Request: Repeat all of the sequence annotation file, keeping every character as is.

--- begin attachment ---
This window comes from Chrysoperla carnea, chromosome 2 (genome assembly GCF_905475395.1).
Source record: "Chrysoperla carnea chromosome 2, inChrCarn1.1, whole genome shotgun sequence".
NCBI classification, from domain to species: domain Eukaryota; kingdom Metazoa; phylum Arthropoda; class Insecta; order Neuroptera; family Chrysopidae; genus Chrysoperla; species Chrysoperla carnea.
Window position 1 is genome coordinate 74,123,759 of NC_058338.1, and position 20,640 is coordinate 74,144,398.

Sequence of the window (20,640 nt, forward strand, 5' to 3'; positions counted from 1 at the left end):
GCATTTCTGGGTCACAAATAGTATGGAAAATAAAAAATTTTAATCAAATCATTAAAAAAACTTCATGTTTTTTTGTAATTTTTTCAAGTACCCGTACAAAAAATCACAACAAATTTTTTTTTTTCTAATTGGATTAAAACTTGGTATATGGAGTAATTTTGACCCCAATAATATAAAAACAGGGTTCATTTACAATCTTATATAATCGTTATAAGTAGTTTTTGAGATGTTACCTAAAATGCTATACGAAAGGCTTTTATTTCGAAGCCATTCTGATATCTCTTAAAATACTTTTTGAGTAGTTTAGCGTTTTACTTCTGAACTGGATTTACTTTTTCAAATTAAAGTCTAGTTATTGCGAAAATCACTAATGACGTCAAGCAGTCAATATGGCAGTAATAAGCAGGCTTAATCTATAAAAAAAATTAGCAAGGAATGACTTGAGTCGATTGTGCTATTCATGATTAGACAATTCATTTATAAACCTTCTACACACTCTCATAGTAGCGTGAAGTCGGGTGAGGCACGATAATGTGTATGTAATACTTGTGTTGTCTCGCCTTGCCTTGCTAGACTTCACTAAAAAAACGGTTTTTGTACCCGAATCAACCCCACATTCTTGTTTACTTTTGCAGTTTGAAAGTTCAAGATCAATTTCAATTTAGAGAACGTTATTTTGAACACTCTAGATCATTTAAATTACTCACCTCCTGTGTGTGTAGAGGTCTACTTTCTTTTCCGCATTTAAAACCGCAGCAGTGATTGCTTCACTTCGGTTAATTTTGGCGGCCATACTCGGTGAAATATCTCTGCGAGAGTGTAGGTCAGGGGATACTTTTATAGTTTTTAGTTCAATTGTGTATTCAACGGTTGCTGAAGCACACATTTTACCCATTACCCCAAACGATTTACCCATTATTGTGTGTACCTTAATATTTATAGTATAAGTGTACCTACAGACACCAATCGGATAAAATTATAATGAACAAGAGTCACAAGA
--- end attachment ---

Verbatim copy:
This window comes from Chrysoperla carnea, chromosome 2 (genome assembly GCF_905475395.1).
Source record: "Chrysoperla carnea chromosome 2, inChrCarn1.1, whole genome shotgun sequence".
NCBI classification, from domain to species: domain Eukaryota; kingdom Metazoa; phylum Arthropoda; class Insecta; order Neuroptera; family Chrysopidae; genus Chrysoperla; species Chrysoperla carnea.
Window position 1 is genome coordinate 74,123,759 of NC_058338.1, and position 20,640 is coordinate 74,144,398.

Sequence of the window (20,640 nt, forward strand, 5' to 3'; positions counted from 1 at the left end):
GCATTTCTGGGTCACAAATAGTATGGAAAATAAAAAATTTTAATCAAATCATTAAAAAAACTTCATGTTTTTTTGTAATTTTTTCAAGTACCCGTACAAAAAATCACAACAAATTTTTTTTTTTCTAATTGGATTAAAACTTGGTATATGGAGTAATTTTGACCCCAATAATATAAAAACAGGGTTCATTTACAATCTTATATAATCGTTATAAGTAGTTTTTGAGATGTTACCTAAAATGCTATACGAAAGGCTTTTATTTCGAAGCCATTCTGATATCTCTTAAAATACTTTTTGAGTAGTTTAGCGTTTTACTTCTGAACTGGATTTACTTTTTCAAATTAAAGTCTAGTTATTGCGAAAATCACTAATGACGTCAAGCAGTCAATATGGCAGTAATAAGCAGGCTTAATCTATAAAAAAAATTAGCAAGGAATGACTTGAGTCGATTGTGCTATTCATGATTAGACAATTCATTTATAAACCTTCTACACACTCTCATAGTAGCGTGAAGTCGGGTGAGGCACGATAATGTGTATGTAATACTTGTGTTGTCTCGCCTTGCCTTGCTAGACTTCACTAAAAAAACGGTTTTTGTACCCGAATCAACCCCACATTCTTGTTTACTTTTGCAGTTTGAAAGTTCAAGATCAATTTCAATTTAGAGAACGTTATTTTGAACACTCTAGATCATTTAAATTACTCACCTCCTGTGTGTGTAGAGGTCTACTTTCTTTTCCGCATTTAAAACCGCAGCAGTGATTGCTTCACTTCGGTTAATTTTGGCGGCCATACTCGGTGAAATATCTCTGCGAGAGTGTAGGTCAGGGGATACTTTTATAGTTTTTAGTTCAATTGTGTATTCAACGGTTGCTGAAGCACACATTTTACCCATTACCCCAAACGATTTACCCATTATTGTGTGTACCTTAATATTTATAGTATAAGTGTACCTACAGACACCAATCGGATAAAATTATAATGAACAAGAGTCACAAGA